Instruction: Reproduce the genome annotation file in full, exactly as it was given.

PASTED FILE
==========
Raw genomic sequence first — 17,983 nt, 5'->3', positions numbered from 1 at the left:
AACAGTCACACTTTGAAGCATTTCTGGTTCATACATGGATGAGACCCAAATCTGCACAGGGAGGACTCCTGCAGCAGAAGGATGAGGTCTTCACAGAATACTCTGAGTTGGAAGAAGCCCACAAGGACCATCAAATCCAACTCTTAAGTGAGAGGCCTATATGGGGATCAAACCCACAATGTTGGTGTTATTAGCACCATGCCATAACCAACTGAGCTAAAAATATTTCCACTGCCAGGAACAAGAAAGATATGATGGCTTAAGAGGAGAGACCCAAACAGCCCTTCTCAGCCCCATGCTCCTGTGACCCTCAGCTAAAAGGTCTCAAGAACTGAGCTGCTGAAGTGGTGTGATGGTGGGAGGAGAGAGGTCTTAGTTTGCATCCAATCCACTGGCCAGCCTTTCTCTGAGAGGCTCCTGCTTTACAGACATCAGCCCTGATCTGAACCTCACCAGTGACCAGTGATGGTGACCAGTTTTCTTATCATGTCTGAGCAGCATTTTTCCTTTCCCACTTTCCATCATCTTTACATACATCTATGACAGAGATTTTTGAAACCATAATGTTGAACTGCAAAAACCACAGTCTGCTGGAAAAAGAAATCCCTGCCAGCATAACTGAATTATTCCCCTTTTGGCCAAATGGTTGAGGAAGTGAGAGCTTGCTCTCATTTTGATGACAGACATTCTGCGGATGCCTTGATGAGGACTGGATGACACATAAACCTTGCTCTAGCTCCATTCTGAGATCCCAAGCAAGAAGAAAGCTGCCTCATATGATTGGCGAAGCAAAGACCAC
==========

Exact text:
Raw genomic sequence first — 17,983 nt, 5'->3', positions numbered from 1 at the left:
AACAGTCACACTTTGAAGCATTTCTGGTTCATACATGGATGAGACCCAAATCTGCACAGGGAGGACTCCTGCAGCAGAAGGATGAGGTCTTCACAGAATACTCTGAGTTGGAAGAAGCCCACAAGGACCATCAAATCCAACTCTTAAGTGAGAGGCCTATATGGGGATCAAACCCACAATGTTGGTGTTATTAGCACCATGCCATAACCAACTGAGCTAAAAATATTTCCACTGCCAGGAACAAGAAAGATATGATGGCTTAAGAGGAGAGACCCAAACAGCCCTTCTCAGCCCCATGCTCCTGTGACCCTCAGCTAAAAGGTCTCAAGAACTGAGCTGCTGAAGTGGTGTGATGGTGGGAGGAGAGAGGTCTTAGTTTGCATCCAATCCACTGGCCAGCCTTTCTCTGAGAGGCTCCTGCTTTACAGACATCAGCCCTGATCTGAACCTCACCAGTGACCAGTGATGGTGACCAGTTTTCTTATCATGTCTGAGCAGCATTTTTCCTTTCCCACTTTCCATCATCTTTACATACATCTATGACAGAGATTTTTGAAACCATAATGTTGAACTGCAAAAACCACAGTCTGCTGGAAAAAGAAATCCCTGCCAGCATAACTGAATTATTCCCCTTTTGGCCAAATGGTTGAGGAAGTGAGAGCTTGCTCTCATTTTGATGACAGACATTCTGCGGATGCCTTGATGAGGACTGGATGACACATAAACCTTGCTCTAGCTCCATTCTGAGATCCCAAGCAAGAAGAAAGCTGCCTCATATGATTGGCGAAGCAAAGACCAC